Weekly Notes, March 10, 2013

Bohemian Waxwing

Bohemian Waxwing courtesy of Paul Cyr

The stunning picture above taken by Paul Cyr is of a Bohemian Waxwing.  They look very similar to the Cedar Waxwing commonly seen in Maine but have deep rusty color under the tail with bright white and yellow markings on the wings.  Noticeably larger and lacking the yellow belly of their cousins, these birds prefer Boreal Forests and Muskeag Bogs far to the north.

Another beautiful winter bird that travels all the way to the arctic tundra during the summer months is the Snow Bunting.  These ground feeders, most always seen in flocks are easily identified by their white feathers.  This flock was seen in Skowhegan Dma&g map 21

Snow Buntings

Snow Buntings

Ever wonder about the dead curled up leaves that linger on some of the oak and beech trees?  Called marcescence, oftentimes these leaves will not fall off of the tree until after the buds of the new leaves have started to swell.  Quick research will take the reader to several theories about why this occurs, including minimizing the deer browse of buds, protecting buds from winter cold to providing the tree with increased nutrients around the trunk in the spring, but the reason for this unique adaptation remains up for debate.  Perhaps it is just for us to hear them rustle when they blow in the cold winter winds reminding us that spring will come again.

We have a guest writer this week, an essay by Aime Declos reflecting on Morning Coffee: Twenty Minutes in My Backyard, can be read in Guest Field Notes...

The Maine Master Naturalist Program is accepting applications for its Falmouth and Holden courses for 2013-14. The organization’s goal is to develop a statewide network of volunteers to teach natural history at parks, conservation organizations, land trusts and schools throughout Maine. Upon enrollment, participants agree to volunteer 40 hours in the year following certification and must continue to volunteer to remain active Maine Master Naturalists.  The Holden course, to be held at Fields Pond Audubon Center, will run from June 1 2013 through June 4 2014, with 10 evening and seven Saturday classes; applications must be received by March 20. The Falmouth course, at the Gilsland Farm Audubon Center, will run from June 8, 2013 through May 21, 2014, with 10 evening and six Saturday classes; applications must be received by March 15.  Click here for more information and an application form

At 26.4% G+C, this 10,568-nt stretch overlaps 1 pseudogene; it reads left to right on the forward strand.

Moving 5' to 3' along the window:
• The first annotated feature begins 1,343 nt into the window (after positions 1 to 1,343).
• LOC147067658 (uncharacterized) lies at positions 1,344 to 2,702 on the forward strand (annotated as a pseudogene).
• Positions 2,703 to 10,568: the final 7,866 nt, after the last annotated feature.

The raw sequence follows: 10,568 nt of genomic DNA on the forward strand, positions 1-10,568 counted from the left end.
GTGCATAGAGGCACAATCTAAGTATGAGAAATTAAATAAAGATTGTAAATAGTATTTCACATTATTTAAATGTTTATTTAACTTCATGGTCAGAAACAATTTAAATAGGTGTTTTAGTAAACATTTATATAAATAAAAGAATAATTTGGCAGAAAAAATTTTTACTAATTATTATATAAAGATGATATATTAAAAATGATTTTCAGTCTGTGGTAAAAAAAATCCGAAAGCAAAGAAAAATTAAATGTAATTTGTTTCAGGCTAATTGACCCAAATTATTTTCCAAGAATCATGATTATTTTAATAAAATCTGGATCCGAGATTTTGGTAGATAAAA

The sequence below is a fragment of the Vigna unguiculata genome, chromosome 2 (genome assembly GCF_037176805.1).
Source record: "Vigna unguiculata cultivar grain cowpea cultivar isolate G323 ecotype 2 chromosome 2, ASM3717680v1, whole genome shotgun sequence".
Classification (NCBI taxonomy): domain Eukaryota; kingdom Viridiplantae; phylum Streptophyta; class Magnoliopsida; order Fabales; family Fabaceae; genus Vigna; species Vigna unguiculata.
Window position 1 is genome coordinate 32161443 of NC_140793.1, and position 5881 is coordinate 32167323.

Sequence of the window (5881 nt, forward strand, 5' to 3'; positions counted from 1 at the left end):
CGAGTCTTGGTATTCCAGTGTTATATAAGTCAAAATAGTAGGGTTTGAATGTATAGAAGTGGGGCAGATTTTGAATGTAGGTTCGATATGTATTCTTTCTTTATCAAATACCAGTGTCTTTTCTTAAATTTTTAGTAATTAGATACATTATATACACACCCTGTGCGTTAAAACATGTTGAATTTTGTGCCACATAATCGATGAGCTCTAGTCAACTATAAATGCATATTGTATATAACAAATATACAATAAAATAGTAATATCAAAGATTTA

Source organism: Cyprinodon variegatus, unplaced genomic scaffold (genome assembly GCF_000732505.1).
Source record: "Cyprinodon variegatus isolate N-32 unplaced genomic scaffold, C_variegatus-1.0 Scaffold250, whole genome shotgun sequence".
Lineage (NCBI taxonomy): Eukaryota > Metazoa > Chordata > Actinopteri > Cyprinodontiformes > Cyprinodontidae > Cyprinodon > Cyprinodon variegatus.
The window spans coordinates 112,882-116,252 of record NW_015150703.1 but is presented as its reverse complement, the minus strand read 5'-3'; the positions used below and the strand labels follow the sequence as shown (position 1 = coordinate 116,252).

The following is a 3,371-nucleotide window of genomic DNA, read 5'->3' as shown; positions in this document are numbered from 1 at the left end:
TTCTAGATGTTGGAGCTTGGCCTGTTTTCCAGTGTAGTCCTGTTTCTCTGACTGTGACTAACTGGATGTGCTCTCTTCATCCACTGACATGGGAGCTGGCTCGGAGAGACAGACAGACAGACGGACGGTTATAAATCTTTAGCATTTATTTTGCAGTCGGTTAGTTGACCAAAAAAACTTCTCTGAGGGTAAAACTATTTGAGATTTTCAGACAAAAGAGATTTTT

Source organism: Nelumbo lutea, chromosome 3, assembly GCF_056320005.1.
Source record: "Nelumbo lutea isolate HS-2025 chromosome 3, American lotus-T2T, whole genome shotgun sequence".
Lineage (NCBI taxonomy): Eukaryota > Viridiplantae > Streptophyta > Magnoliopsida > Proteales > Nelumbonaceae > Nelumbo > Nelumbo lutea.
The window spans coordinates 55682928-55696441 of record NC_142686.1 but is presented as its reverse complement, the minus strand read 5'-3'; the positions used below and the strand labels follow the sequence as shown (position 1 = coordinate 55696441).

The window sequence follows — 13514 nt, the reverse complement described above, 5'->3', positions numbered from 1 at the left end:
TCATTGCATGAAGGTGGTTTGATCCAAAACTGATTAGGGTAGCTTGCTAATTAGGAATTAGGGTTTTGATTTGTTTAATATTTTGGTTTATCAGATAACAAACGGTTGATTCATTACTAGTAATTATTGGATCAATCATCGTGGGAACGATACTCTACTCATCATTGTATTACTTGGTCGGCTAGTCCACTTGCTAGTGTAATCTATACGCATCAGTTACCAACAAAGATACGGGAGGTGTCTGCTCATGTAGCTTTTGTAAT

As we think towards spring, the migration has begun.  Our winter migrants will head north and the summer migrants will be arriving daily.  Although it is about 8 weeks before the hummingbirds arrive here in Maine, it is fun to watch the map change each week on Journey North.  Click here for the hummingbird maps...

In this week’s almanac, Daylight Savings Time begins today, March 10th, the moon will be New on March 11th. We can’t see the moon from earth because it is in conjunction with the sun, in other words, the moon is between the earth and the sun so the sun is shining on the other side of the moon and from earth only the dark side of the moon is visable.

When I was a child my father always had a challenge question for me, but he always explained things out, so that I would remember and here is what he did to explain the New Moon.  He placed a grapefruit on the table and held a flashlight shining down from above it.  Then he would take a small round object like a golf ball with the other hand and pass it between the flashlight and the grapefruit saying “see here, this is where the moon is in the sky when it is New.”  It was helpful to imagine that if I were a tiny person standing on the earth grapefruit, the golf ball moon would be obscured by the bright rays of the flashlight sun.  Give it a try.

I found some bright colored lichen the other day.  If anyone knows the name of these, please comment below and I will add the information.